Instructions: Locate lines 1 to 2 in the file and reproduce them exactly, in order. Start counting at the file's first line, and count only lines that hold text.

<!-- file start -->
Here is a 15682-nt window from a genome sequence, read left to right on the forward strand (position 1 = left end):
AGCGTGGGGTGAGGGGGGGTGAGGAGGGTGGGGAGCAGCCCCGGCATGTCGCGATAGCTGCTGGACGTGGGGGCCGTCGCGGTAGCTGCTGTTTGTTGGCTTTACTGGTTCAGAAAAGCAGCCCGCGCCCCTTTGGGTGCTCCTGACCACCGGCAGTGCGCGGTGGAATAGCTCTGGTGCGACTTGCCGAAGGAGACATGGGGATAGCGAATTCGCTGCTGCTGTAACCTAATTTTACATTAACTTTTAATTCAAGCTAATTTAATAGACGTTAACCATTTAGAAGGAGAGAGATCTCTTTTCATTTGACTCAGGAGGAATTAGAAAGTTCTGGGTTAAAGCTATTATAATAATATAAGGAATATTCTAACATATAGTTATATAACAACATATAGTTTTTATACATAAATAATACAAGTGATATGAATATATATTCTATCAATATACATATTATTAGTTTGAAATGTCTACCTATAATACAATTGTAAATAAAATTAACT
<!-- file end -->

Here is a 15682-nt window from a genome sequence, read left to right on the forward strand (position 1 = left end):
AGCGTGGGGTGAGGGGGGGTGAGGAGGGTGGGGAGCAGCCCCGGCATGTCGCGATAGCTGCTGGACGTGGGGGCCGTCGCGGTAGCTGCTGTTTGTTGGCTTTACTGGTTCAGAAAAGCAGCCCGCGCCCCTTTGGGTGCTCCTGACCACCGGCAGTGCGCGGTGGAATAGCTCTGGTGCGACTTGCCGAAGGAGACATGGGGATAGCGAATTCGCTGCTGCTGTAACCTAATTTTACATTAACTTTTAATTCAAGCTAATTTAATAGACGTTAACCATTTAGAAGGAGAGAGATCTCTTTTCATTTGACTCAGGAGGAATTAGAAAGTTCTGGGTTAAAGCTATTATAATAATATAAGGAATATTCTAACATATAGTTATATAACAACATATAGTTTTTATACATAAATAATACAAGTGATATGAATATATATTCTATCAATATACATATTATTAGTTTGAAATGTCTACCTATAATACAATTGTAAATAAAATTAACT